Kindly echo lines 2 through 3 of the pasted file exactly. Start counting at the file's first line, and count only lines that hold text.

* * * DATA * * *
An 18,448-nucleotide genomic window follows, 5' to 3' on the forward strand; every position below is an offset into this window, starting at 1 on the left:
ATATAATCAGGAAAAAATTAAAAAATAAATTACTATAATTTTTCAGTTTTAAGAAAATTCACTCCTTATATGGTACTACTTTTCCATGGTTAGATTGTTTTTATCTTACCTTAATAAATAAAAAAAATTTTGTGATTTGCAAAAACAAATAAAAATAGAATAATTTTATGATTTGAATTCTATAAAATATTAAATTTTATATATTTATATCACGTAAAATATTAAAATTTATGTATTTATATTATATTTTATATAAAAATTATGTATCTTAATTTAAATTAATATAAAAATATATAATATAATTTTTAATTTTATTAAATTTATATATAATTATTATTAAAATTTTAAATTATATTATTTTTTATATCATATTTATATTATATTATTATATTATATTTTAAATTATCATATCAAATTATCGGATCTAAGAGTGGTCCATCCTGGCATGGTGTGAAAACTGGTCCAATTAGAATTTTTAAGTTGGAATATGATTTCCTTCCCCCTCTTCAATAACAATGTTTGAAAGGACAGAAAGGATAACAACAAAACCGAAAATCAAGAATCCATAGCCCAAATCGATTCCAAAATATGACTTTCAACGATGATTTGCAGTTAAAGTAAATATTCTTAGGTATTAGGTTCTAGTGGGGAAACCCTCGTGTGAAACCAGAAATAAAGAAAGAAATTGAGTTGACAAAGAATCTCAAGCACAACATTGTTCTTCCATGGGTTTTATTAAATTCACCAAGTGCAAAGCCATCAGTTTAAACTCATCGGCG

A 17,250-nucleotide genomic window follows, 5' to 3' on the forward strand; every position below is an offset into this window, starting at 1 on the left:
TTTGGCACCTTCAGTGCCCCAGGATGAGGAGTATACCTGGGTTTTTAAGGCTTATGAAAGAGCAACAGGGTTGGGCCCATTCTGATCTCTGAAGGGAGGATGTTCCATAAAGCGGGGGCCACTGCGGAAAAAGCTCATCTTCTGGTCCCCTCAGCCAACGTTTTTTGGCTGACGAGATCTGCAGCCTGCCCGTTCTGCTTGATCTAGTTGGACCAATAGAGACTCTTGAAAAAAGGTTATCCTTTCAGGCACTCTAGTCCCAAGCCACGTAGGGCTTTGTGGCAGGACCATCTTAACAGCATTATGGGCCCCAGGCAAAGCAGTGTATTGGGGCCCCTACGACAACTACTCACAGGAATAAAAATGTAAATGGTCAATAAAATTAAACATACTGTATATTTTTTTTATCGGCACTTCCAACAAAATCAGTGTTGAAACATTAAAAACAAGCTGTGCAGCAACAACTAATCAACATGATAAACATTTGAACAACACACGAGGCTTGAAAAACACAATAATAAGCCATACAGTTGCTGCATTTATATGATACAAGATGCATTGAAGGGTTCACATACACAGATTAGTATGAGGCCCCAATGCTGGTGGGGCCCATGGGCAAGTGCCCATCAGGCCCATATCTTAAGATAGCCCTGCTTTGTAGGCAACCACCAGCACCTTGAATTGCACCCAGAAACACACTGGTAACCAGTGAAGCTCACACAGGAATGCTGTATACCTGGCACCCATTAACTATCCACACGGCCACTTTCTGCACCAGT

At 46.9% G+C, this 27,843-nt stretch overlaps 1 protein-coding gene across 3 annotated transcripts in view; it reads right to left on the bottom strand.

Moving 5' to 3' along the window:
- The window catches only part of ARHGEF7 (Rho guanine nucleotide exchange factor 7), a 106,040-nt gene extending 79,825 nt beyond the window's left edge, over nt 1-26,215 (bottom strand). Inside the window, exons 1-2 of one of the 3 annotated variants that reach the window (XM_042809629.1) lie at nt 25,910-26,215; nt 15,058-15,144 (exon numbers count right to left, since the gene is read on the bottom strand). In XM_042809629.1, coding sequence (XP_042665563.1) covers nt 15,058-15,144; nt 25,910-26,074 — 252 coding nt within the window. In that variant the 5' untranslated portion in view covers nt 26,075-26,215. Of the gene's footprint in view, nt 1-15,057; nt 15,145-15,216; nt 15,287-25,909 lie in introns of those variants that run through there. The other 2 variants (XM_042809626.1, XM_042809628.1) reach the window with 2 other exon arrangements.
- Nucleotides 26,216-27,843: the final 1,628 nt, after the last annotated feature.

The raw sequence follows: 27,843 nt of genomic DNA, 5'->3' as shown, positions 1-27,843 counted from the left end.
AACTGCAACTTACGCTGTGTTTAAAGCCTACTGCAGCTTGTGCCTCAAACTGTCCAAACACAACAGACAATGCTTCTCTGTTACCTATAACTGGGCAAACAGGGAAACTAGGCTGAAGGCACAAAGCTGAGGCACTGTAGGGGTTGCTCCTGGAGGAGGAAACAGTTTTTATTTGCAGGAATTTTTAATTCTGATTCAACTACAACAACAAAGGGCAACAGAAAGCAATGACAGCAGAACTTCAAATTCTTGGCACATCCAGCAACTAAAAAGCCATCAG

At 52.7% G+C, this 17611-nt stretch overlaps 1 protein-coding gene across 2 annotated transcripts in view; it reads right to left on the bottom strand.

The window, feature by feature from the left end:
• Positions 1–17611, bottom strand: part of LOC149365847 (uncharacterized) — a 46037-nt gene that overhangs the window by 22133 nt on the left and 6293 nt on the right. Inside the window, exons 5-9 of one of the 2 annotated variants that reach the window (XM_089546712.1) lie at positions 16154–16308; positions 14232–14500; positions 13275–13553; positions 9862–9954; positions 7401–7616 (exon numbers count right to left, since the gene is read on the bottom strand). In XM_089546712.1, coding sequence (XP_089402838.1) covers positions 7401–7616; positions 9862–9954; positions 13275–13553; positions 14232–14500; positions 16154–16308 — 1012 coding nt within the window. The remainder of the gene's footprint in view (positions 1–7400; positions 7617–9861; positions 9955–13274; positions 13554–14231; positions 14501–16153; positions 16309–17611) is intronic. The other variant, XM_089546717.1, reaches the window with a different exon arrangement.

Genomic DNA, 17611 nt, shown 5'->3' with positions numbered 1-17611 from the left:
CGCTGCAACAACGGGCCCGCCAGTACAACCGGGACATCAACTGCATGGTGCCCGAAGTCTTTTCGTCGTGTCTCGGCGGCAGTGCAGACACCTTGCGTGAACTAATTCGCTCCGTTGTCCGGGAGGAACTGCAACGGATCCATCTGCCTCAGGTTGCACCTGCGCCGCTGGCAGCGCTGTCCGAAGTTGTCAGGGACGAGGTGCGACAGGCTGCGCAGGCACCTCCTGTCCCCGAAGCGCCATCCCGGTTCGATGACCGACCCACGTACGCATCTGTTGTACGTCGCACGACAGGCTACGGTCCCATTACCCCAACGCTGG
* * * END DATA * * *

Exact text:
ATATAATCAGGAAAAAATTAAAAAATAAATTACTATAATTTTTCAGTTTTAAGAAAATTCACTCCTTATATGGTACTACTTTTCCATGGTTAGATTGTTTTTATCTTACCTTAATAAATAAAAAAAATTTTGTGATTTGCAAAAACAAATAAAAATAGAATAATTTTATGATTTGAATTCTATAAAATATTAAATTTTATATATTTATATCACGTAAAATATTAAAATTTATGTATTTATATTATATTTTATATAAAAATTATGTATCTTAATTTAAATTAATATAAAAATATATAATATAATTTTTAATTTTATTAAATTTATATATAATTATTATTAAAATTTTAAATTATATTATTTTTTATATCATATTTATATTATATTATTATATTATATTTTAAATTATCATATCAAATTATCGGATCTAAGAGTGGTCCATCCTGGCATGGTGTGAAAACTGGTCCAATTAGAATTTTTAAGTTGGAATATGATTTCCTTCCCCCTCTTCAATAACAATGTTTGAAAGGACAGAAAGGATAACAACAAAACCGAAAATCAAGAATCCATAGCCCAAATCGATTCCAAAATATGACTTTCAACGATGATTTGCAGTTAAAGTAAATATTCTTAGGTATTAGGTTCTAGTGGGGAAACCCTCGTGTGAAACCAGAAATAAAGAAAGAAATTGAGTTGACAAAGAATCTCAAGCACAACATTGTTCTTCCATGGGTTTTATTAAATTCACCAAGTGCAAAGCCATCAGTTTAAACTCATCGGCG

A 17,250-nucleotide genomic window follows, 5' to 3' on the forward strand; every position below is an offset into this window, starting at 1 on the left: